together with copper bands. These plates are fixed into varnished plates of wood, which form covers to the cells. In each wooden cover is a slit of the length of the width of the carbon plates, by which an amalgamated zinc plate can be inserted between the plates of graphite. An important part of the arrangement is a third large cell of ebonite, which is filled with water acidulated with a few drops of sulphuric acid, and contains at the bottom some mercury. As soon as a plate is removed from the battery after use, it is rubbed clean under running water, and then immersed in the spare cell until it is again required. By this arrangement the plates are always clean and perfectly amalgamated. The solution employed to charge the battery is a saturated solution of bichromate of potash, to which about part of sulphuric acid has been added. The battery is sufficiently powerful and always ready for instant use. For the convenience of varying the power of the battery, three sets of zinc plates are kept in the spare cell; the plates are

2 inches, 4 inches, and 6 inches in width.

§ III. Observations of Nebulas.

For the greater convenience of reference and of comparison, the spectrum of 37 H. IV. Draconis from my paper “ On the Spectra of some of the Nebulae”*, has been added to fig. 2, Plate XXXIII. The spectrum of this nebula may be taken as characteristic, in its general features, of the spectra of all the nebulae which do not give a continuous spectrum. At present I have determined satisfactorily the general characters of the spectra of about seventy nebulae. This number forms but a part of the much larger list of nebulae which I have examined, but in the case of many of these objects their light was found to be too feeble for a satisfactory analysis. Of these seventy nebulae about one-third give a spectrum of bright lines. The proportion, which is indicated by this examination, of the nebulae which give a spectrum of bright lines to those of which the spectrum is continuous (namely, as one to two), is probably higher than would result from a wider observation of the objects contained in such catalogues as those of Sir John Hersciiel and Dr. D’Arrest, since many of the objects which I examined were specially selected, on account of the probability (which was suggested by their form or colour) that they were gaseous in constitution.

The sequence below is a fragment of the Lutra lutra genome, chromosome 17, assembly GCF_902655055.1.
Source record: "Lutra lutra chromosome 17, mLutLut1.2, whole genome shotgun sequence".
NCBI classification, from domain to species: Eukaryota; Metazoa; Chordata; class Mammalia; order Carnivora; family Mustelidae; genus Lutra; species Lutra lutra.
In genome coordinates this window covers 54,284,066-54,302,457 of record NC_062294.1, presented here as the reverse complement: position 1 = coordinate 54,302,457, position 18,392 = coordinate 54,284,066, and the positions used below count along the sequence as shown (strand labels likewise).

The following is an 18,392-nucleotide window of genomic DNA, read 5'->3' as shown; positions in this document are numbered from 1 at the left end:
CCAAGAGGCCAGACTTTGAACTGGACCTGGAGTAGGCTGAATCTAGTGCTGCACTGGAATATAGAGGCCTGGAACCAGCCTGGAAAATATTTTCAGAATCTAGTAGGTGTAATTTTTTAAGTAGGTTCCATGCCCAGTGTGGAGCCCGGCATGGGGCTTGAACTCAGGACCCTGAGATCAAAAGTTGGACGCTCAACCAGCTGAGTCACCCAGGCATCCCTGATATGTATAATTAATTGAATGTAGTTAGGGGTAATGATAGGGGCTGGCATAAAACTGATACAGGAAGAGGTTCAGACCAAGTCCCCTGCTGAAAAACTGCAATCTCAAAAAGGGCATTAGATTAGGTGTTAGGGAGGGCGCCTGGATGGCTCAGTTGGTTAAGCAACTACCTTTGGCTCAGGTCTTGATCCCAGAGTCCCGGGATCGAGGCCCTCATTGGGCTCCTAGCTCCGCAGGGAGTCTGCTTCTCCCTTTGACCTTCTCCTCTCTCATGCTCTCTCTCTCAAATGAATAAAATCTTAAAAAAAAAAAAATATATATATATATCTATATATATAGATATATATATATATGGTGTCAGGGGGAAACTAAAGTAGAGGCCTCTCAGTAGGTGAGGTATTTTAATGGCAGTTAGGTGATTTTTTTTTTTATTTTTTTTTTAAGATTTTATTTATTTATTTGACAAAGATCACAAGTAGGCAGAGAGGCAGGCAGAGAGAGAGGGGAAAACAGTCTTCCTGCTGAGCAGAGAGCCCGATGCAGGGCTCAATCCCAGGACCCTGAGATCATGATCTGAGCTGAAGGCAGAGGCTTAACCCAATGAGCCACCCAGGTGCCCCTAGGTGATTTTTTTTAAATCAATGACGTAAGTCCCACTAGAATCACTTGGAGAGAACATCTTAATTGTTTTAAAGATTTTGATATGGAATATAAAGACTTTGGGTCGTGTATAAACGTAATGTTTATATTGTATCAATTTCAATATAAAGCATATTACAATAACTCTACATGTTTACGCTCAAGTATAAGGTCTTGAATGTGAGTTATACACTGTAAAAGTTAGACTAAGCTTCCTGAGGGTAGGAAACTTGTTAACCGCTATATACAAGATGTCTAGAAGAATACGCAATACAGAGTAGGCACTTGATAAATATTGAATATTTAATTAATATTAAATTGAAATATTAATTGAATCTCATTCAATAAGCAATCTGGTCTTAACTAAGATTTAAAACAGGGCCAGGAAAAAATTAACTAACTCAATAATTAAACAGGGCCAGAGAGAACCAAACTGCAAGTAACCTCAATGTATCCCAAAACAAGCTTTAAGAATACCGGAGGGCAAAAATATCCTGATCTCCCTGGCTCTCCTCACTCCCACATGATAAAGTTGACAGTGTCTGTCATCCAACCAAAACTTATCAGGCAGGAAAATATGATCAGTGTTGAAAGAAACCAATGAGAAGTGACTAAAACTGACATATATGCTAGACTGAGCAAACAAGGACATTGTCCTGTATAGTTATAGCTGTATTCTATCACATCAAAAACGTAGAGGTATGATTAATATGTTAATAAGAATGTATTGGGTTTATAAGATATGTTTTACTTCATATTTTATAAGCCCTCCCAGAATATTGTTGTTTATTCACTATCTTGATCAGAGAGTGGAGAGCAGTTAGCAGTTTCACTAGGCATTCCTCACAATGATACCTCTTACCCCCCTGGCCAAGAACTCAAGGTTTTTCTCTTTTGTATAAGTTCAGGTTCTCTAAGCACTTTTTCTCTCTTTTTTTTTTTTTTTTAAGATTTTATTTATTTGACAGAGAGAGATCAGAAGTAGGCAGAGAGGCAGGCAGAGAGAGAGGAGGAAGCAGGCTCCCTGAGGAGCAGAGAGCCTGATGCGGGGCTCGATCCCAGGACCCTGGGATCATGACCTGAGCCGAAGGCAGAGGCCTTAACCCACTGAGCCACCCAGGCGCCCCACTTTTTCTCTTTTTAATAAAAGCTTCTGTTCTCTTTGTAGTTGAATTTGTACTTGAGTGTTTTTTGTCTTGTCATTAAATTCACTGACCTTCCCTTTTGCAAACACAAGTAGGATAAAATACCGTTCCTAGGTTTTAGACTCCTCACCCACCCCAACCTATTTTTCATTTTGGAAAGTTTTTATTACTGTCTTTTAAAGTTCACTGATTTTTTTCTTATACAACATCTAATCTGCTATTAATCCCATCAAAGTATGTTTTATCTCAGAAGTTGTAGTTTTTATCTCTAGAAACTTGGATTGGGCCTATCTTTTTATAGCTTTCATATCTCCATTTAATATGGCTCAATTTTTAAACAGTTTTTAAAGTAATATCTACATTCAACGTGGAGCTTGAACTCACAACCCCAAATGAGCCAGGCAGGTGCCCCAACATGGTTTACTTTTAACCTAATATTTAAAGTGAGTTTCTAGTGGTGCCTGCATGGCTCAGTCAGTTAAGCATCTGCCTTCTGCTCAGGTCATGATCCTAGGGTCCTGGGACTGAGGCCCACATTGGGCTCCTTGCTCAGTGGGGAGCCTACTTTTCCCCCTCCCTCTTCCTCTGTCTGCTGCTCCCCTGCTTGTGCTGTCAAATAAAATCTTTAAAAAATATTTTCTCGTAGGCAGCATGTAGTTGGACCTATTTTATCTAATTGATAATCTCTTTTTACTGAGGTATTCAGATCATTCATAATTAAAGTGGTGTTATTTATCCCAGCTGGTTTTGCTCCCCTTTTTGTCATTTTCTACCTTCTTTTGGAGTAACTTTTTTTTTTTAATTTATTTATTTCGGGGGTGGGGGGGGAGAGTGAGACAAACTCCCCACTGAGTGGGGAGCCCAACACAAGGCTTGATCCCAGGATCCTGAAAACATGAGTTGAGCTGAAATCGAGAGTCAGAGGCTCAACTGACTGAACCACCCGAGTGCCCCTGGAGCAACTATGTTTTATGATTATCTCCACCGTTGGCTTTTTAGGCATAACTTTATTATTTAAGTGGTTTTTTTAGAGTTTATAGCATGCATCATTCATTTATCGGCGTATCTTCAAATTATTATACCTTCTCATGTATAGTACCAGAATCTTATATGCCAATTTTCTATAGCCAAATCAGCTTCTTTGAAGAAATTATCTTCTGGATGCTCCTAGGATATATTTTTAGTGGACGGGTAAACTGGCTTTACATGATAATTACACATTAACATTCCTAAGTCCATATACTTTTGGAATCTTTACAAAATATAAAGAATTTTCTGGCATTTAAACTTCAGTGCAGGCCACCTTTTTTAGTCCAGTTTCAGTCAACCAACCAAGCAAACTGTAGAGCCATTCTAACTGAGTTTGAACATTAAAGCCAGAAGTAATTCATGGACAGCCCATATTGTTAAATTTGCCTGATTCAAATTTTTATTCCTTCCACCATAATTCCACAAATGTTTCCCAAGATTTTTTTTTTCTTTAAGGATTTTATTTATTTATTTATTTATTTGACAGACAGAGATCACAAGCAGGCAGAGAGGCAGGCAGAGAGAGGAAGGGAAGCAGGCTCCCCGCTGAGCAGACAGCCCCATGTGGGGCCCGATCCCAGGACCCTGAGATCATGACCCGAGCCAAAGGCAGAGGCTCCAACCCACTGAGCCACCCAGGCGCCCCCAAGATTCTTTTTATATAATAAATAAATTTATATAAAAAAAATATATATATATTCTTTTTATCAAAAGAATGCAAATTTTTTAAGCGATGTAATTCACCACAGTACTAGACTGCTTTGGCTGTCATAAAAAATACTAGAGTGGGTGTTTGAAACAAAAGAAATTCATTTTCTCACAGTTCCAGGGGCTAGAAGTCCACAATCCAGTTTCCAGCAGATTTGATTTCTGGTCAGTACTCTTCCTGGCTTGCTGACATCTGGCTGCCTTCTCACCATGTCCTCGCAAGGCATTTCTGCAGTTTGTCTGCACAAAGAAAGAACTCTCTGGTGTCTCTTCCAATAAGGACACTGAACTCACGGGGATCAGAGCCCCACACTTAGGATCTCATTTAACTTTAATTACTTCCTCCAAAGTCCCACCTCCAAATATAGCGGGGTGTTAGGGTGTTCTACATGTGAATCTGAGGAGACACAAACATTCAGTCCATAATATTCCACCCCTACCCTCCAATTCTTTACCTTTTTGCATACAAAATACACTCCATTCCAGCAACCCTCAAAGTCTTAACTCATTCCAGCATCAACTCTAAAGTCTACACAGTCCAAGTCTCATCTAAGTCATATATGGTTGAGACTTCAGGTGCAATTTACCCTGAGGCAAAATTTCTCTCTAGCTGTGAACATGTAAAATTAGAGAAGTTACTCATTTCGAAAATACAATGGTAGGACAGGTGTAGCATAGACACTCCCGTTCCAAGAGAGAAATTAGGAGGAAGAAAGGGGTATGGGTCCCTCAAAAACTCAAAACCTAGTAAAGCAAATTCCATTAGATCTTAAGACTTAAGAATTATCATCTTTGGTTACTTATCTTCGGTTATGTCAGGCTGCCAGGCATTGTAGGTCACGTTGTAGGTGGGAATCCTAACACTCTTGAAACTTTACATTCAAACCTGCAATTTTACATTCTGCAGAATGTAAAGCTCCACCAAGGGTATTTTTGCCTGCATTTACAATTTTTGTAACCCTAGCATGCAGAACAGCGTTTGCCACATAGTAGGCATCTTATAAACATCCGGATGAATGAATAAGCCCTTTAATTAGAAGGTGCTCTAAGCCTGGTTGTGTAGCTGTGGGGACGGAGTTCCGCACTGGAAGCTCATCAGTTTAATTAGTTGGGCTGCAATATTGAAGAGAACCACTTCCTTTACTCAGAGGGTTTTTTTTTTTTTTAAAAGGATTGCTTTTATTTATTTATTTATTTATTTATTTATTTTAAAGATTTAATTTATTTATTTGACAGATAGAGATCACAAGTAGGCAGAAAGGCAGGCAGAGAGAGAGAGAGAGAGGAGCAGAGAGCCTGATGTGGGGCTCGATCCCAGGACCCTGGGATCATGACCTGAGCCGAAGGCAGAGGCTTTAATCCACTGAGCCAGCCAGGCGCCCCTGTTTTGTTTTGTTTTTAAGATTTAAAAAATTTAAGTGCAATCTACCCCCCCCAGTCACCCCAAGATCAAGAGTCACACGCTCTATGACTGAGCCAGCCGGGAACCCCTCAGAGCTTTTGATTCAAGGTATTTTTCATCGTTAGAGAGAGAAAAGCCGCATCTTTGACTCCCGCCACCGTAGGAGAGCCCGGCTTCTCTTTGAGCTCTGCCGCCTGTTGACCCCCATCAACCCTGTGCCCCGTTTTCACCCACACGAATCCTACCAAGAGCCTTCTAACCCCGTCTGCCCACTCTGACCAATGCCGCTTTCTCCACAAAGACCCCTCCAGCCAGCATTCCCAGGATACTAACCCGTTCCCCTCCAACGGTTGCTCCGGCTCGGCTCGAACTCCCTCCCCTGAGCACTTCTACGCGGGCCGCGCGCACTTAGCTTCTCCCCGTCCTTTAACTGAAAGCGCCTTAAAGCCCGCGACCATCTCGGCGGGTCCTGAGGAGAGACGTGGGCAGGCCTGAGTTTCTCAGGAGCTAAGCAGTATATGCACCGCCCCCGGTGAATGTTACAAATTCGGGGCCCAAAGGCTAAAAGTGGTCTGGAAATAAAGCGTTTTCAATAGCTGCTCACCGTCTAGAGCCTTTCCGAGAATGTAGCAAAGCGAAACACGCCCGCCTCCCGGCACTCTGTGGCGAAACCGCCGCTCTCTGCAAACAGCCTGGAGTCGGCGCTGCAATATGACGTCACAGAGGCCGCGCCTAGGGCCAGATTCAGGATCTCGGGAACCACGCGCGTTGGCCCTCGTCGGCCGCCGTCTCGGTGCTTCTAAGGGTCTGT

All the differences which I have hitherto observed between the spectra of the gaseous nebulae may be regarded as modifications only of the typical form of spectrum which is represented in the diagram, since they consist of differences of relative intensity, of the deficiency of one or two lines, or of the presence of one or two additional lines. It is worthy of remark that, so far as the nebulae have been examined, the brightest of the three lines, which agrees in position in the spectrum •jvith the brightest of the lines of the spectrum of nitrogen, is present in all the nebulae which give a spectrum indicative of gaseity. It is a suggestive fact that should not be overlooked, that in no nebula which has a spectrum of bright lines, has any additional line been observed on the less refrangible and brighter side of the line common to all the gaseous nebulae.

* Philosophical Transactions, 1864, p. 438.